US 441 climbs out of Cherokee across the Great Smoky Mountains towards Gatlinburg. As you start the trek, a sign warns of “35 miles of steep, winding road.” You soon reach the Oconaluftee Visitor Center for the Great Smoky Mountains National Park, which enjoys an impossibly beautiful location in a broad glade surrounded by the blue-grey mountains. 




In the 1850s Nashville was considered the most refined and sophisticated city in the South, calling itself “The Athens of the South.” In 1897, the city built a full-scale replica of the Parthenon for its centennial celebration. It still commands its imposing location on a hill in Centennial Park, complete with a 420ft (12.8-meter) -tall, gilded statue of Athena. The building also serves as Nashville’s Art Museum with a permanent collection devoted to 19th- and 20th-century American artists. The Tennessee State Museum is a comprehensive exploration of Tennessee history and culture from the days of the mastodon to the early years of the 20th century.

Despite its other attractions, Nashville is known primarily as the epicenter for country music. Musicians, singers, songwriters, and performers have gravitated to the city since 1925, when radio station WSM began broadcasting the WSM Barn Dance show on Saturday nights. The Country Music Hall of Fame occupies an entire city block along Demonbreun Street. From above, the building is shaped like a bass clef; the windows mimic piano keys; the soaring northwest corner resembles the fins of cars from the 1950s. Allow at least three hours to even casually explore the exhibits.

See more highlights in our online Nashville travel guide




The gateway to the Mississippi delta, Memphis is home of the blues, Beale Street, and the memory of two kings: Elvis and Martin Luther.

Memphis is best known, of course, for Graceland, home and final resting place of Elvis Presley. The in-depth, self-guided audio tour covers the bottom floor and basement of the mansion. Other buildings contain his awards, and concert and movie memorabilia. Arrive early: on busy days, the wait for the shuttle to the mansion can be over an hour.

Sun Studio was where “the King” recorded, but B.B. King, Ike Turner, and many other artists preceded him here. Beale Street is where it all began, and the street’s bars and nightclubs swell with the strains of the Delta blues created by W.C. Handy (1873–1958).

On Mulberry Street, the National Civil Rights Museum incorporates the Lorraine Motel where Martin Luther King, Jr was assassinated on April 4, 1968.

Discover more Memphis highlights




The Arkansas River carves a gateway between the Ouachita and Ozark mountains to the delta at Little Rock. The city is, therefore, first and foremost a river city. Breckling Riverfront Park is a wonderful outdoor space with great walking along the water, a fountain that’s filled with laughing kids and more than a few adults in hot weather, and the “Little Rock” after which the city is named.  

The modern history of Little Rock is inexorably linked to the ordered desegregation of Central High School. In 1957, nine black students entered the school past scores of violent protesters. The city already planned to desegregate the high school that year, but the Governor swore that Arkansas schools would remain segregated. Inside The Central High School Visitor Center, interactive displays recreate the tension-filled weeks and includes recollections of the “Central High Nine” and others who were involved at the school and in the community.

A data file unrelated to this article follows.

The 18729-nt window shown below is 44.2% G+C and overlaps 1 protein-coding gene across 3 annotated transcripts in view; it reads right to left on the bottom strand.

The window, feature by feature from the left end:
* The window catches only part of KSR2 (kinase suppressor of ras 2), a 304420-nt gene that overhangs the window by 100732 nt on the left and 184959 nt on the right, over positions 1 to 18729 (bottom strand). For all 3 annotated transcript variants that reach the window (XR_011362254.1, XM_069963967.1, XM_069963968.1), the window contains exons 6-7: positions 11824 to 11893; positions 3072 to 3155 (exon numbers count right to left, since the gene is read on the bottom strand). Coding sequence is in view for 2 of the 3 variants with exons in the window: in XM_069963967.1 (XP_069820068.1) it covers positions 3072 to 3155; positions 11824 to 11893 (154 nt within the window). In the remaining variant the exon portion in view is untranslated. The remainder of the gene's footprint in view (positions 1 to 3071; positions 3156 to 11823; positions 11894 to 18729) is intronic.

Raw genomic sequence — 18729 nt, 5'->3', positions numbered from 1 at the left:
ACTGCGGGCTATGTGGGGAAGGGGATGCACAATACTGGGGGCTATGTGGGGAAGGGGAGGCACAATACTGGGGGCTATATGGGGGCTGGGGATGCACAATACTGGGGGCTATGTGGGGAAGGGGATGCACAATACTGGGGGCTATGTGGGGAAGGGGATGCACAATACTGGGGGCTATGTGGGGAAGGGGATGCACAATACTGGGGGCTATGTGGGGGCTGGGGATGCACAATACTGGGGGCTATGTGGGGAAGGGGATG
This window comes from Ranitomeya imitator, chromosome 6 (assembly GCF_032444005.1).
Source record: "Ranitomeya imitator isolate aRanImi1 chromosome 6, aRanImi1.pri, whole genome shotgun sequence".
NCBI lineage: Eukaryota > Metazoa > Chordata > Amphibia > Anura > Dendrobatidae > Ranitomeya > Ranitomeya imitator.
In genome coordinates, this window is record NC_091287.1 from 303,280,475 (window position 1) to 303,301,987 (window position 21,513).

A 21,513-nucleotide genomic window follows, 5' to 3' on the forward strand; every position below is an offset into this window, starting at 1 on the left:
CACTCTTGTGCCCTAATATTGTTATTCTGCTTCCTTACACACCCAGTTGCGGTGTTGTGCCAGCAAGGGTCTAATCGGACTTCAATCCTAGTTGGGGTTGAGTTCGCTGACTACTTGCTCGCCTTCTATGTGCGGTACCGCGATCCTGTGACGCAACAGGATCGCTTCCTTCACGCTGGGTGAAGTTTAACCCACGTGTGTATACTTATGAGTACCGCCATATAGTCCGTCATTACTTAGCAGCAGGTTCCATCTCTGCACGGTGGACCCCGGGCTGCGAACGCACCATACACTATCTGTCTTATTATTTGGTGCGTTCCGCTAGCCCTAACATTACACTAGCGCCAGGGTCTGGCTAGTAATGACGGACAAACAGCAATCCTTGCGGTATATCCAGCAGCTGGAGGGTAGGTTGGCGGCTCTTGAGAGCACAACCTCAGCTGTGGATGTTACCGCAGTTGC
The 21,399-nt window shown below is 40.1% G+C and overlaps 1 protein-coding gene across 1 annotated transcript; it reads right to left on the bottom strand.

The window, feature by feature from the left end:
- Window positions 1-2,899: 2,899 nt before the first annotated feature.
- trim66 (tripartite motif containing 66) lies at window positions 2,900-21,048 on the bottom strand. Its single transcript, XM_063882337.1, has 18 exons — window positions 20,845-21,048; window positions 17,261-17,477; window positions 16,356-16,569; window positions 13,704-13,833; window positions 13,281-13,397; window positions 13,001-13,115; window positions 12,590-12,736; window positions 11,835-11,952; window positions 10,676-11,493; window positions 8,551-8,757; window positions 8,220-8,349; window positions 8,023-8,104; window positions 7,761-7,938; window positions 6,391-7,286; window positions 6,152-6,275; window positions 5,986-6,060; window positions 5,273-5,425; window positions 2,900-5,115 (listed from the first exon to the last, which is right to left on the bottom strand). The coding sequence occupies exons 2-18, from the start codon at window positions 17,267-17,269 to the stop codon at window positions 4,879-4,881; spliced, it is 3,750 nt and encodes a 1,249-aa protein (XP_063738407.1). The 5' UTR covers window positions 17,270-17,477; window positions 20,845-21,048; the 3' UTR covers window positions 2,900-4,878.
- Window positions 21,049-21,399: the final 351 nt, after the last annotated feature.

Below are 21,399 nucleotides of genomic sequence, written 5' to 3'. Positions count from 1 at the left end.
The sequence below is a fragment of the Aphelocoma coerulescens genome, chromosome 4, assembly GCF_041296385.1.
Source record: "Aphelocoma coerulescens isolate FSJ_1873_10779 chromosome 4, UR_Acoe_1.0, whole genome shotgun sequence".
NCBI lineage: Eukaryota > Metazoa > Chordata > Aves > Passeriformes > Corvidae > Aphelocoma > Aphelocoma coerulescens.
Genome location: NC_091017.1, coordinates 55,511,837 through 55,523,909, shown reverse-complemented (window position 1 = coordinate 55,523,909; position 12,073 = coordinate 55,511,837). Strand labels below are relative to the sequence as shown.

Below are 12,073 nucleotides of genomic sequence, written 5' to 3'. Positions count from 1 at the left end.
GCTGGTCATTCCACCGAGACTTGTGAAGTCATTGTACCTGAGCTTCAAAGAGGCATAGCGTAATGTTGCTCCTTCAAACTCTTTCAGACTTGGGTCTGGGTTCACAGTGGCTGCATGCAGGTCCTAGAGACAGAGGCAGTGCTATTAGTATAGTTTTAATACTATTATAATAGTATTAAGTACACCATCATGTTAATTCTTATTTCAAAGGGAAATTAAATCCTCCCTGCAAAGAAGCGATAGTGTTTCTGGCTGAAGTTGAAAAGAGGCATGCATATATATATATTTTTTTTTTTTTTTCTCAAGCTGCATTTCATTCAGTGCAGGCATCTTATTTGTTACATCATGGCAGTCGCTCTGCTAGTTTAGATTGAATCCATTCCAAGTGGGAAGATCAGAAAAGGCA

Santa Fe (in New Mexico) was the end of the Santa Fe Trail, which, beginning in 1821, ran between the Santa Fe Plaza for almost 800 miles (1,290km) to Kansas City, Missouri, and was the major Western trade and immigration route until the railroad arrived in the 1880s. You can still follow the old Route 66 alignment to the Santa Fe Plaza on Old Santa Fe Trail (Pecos Trail exit from I-25), along Water Street, out on Cerrillos Road (Highway 14), and south through Santo Domingo Pueblo and Algodones to Albuquerque; it was decommissioned in 1938, when a straighter route through Albuquerque superseded it and cut 126 miles (200km) off the journey.

Today, the traditional adobe buildings in Santa Fe’s attractive historic downtown district, with their flat roofs and large portals, are filled with intriguing museums, superb restaurants, small inns, lively bars, art galleries, and unique boutiques selling Southwestern arts and crafts. Santa Fe is known as the “City Different” because of its unique blend of Spanish history, Native American influences, and contemporary artistic culture, which make the city one of the most popular destinations in the Southwest.

The city makes a good base for visiting other highlights in northern New Mexico, including the Eight Northern Pueblos; the Santuario de Chimayó, “the Lourdes of America”; Puyé cliff dwellings at Santa Clara Pueblo and those at nearby Bandelier National Monument, as well as artsy Taos, to the north via the Rio Grande Gorge.

Planning a trip? Read our online travel guide to Santa Fe